Here is Chapter 8 for you, my 3rd chapter this month, and there will be one more next Friday, as I promised. I shall post 4 more chapters in October on Fridays, along with some reveals as we lead towards the book launch (see below for my proposed schedule). I hope you are enjoying these chapters.
Later that evening, Darcy watched as Miss Bingley and her sister left for their rooms. Mr. Hurst was prone on the sofa, already asleep.
Darcy leaned forward in his chair with his hands clasped, wondering what more he could say to his friend. While he had agreed with Miss Bingley regarding the unsuitability of Miss Bennet, it was not for the same reasons. She had felt Miss Bennet’s obscure family connections, lack of fortune, and having family members in trade were all decidedly against her – and she should be far beneath his notice.
While she had a right to her opinion about Miss Bennet’s position in society, Darcy did not consider her unsuitable for those reasons. In his opinion, it was due to the difference in their interests and intellect. He let out a groan as he considered that as he listened to each of her conversations, he discovered something new about her that tugged at his heart. She seemed to be exactly the type of lady who would make him happy.
It was something he had found himself fighting from the moment he first saw her. It grieved him that he felt the need to discourage this infatuation Bingley had formed with her. He had seen it happen before, however, only to have him enjoy a lady’s company for a short while, believing himself hopelessly in love, and then moving on when someone prettier came along. He did not want Elizabeth to be hurt.
It grieved him even more that Miss Bennet had heard his remark at the Meryton Assembly when he had stepped outside with his friend. Did he really believe he could dissuade his friend from his affection for Miss Bennet only to step into his place? Did he even have a right to do so?
He slowly turned his head and looked at his friend, who sat quietly after receiving such a pummelling. “Bingley, I know what you must be thinking.”
“Do you?” Bingley shook his head. “I feel as though I have been ambushed by my sister and my good friend, and I find it hard to justify your opinions. I could care less about her family, her connections, her fortune or lack thereof. She is a delightful lady, lively, intelligent…” He paused and looked at Darcy. “I am rather surprised you are so set against her when I would expect you to think highly of her.”
Darcy’s head shot up. “What do you mean?”
“I thought you would find her intelligence and wit appealing.” He shook his head. “She is nothing like the other ladies who have turned my head.”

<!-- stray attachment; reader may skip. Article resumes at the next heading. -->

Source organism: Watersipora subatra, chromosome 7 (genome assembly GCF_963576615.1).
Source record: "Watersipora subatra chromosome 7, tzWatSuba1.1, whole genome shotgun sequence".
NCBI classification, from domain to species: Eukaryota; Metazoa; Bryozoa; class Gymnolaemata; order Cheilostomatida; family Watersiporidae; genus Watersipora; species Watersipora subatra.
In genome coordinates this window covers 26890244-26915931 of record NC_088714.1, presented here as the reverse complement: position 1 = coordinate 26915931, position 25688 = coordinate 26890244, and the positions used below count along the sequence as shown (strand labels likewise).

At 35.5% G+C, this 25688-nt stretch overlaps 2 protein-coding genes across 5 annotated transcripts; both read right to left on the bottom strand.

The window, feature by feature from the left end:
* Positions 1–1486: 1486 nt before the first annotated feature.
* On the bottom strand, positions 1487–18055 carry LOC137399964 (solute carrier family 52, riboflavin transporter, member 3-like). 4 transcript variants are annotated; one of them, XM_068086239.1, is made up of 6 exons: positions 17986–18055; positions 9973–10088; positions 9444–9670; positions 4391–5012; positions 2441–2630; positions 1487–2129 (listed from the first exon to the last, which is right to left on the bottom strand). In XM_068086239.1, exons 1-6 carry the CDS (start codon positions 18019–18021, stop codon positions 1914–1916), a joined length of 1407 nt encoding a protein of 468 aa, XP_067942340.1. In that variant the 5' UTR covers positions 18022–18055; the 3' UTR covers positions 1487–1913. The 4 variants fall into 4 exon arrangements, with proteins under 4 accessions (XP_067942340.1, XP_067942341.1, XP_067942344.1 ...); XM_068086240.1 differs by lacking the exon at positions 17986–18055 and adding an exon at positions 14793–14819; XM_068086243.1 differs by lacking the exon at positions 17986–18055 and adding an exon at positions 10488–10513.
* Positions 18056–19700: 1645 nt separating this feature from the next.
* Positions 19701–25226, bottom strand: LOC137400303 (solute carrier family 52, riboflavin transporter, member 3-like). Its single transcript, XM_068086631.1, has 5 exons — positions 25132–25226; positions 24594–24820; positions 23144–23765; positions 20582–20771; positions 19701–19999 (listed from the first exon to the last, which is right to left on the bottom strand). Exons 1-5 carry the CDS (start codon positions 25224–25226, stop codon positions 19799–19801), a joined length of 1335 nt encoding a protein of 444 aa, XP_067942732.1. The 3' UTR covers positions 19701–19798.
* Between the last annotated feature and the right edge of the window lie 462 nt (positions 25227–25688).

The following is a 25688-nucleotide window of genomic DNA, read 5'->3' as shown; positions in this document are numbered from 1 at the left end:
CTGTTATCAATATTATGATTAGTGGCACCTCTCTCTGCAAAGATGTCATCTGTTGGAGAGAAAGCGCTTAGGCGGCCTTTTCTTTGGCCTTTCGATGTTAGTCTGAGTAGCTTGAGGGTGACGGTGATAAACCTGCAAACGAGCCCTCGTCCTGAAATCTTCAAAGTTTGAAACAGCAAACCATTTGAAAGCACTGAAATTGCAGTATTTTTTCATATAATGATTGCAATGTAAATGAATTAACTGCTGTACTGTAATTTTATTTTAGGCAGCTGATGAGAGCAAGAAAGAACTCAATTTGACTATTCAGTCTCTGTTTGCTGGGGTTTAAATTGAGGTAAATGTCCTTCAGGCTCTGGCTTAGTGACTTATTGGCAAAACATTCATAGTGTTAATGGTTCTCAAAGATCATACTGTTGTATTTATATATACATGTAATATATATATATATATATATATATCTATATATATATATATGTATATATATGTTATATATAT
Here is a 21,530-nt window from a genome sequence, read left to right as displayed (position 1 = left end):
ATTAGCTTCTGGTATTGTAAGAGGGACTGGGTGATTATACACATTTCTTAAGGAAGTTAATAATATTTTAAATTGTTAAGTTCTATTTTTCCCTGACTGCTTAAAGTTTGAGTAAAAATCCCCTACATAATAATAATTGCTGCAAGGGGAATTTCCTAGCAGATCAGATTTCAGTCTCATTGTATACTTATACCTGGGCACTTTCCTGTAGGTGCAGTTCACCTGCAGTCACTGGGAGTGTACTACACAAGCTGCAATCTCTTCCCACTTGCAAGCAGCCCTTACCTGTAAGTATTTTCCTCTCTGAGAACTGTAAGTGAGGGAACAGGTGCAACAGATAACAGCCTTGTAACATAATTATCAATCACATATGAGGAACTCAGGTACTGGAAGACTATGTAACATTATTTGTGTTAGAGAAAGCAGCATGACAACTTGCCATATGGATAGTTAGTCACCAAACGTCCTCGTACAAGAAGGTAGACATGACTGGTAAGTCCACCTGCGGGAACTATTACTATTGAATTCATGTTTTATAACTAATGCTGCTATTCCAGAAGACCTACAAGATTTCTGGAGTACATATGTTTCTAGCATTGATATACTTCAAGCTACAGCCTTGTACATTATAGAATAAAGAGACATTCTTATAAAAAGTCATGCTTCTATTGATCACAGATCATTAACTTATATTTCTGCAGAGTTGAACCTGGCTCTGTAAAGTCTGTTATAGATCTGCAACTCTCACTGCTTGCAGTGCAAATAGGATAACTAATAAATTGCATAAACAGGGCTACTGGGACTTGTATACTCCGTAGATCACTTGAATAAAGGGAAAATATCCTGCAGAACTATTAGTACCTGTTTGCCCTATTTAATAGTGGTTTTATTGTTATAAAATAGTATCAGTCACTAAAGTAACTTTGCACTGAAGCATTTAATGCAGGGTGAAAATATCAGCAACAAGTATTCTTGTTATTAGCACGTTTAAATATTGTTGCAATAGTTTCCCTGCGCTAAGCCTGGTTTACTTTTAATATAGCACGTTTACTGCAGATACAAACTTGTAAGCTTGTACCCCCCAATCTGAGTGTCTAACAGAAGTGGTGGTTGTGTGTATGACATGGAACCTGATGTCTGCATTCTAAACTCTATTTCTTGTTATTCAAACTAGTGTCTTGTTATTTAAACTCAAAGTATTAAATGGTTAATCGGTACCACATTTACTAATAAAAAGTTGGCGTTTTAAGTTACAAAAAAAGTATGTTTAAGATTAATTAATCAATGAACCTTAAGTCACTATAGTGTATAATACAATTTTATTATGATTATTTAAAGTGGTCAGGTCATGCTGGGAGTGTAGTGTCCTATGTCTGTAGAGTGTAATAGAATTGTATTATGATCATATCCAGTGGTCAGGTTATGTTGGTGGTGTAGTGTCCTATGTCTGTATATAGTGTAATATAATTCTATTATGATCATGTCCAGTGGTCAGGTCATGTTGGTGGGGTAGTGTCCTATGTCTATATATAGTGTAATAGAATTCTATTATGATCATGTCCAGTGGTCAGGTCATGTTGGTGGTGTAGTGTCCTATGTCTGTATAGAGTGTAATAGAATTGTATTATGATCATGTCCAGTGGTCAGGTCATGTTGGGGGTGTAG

Darcy clenched his jaw. “I do admire that in her.” His voice cracked as he considered just how appealing he found her, and more than just her intelligence and wit! How could he ever tell Bingley that in truth he felt Miss Bennet would be the one making the mistake if they married? As long as his friend felt this way towards her, he could not – and would not – allow himself to do the same.
“Darcy, I have been doing a lot of thinking, and feel she would be good for me. I know you think I am going to see another pretty face and shift my attentions, moving them on to someone else. I will have you know I have no such intention.”
Darcy bit back his response, which would have been to say he actually wished he would. “I do not wish for either of you to be hurt.”
Bingley shook his head. “Have no fear, good friend. My intentions are honourable, and my hopes are high that she might be the right one.” He gave his friend a broad smile.
Darcy was grateful his friend seemed to harbour no ill feelings against him. It would grieve him to lose Bingley’s friendship. His chest tightened as he considered that to keep that friendship, he might have to rid himself of all the ardent admiration he had begun to feel towards Miss Elizabeth Bennet.
Later that night, Darcy paced about his darkened room. He stopped and braced his hands on his desk, seeing the intelligent, sparkling eyes and lively smile of Miss Elizabeth Bennet. His heart pounded in his chest as he wondered how this could have happened. How was it that he finally found a woman he felt he might just be able to spend the rest of his life with, but Bingley happened to meet her first and had also formed the same opinion of her?
He sat down in the chair, put his head back, and closed his eyes. Dare he hope that Elizabeth would come to the realization that Bingley was not suitable for her? He could only hope she would, for Bingley seemed more determined than ever. He hoped that Elizabeth would see that his friend was not suited to her, as Bingley was not a good reader, did not play chess, and – as he had so conveniently informed her as they had walked up Oakham Mount – was not an avid early morning walker.
Darcy pressed his lips together as he considered she might be inclined – obligated, perhaps – to consider and accept any offer of marriage if it was favourable in terms of fortune. The Bennets had little wealth, and Longbourn was entailed along the male line. Having only daughters, it would one day go to someone else. Would she accept an offer of marriage solely to provide for the family even if the gentleman was not completely suitable? He shuddered and hoped she would have more sense.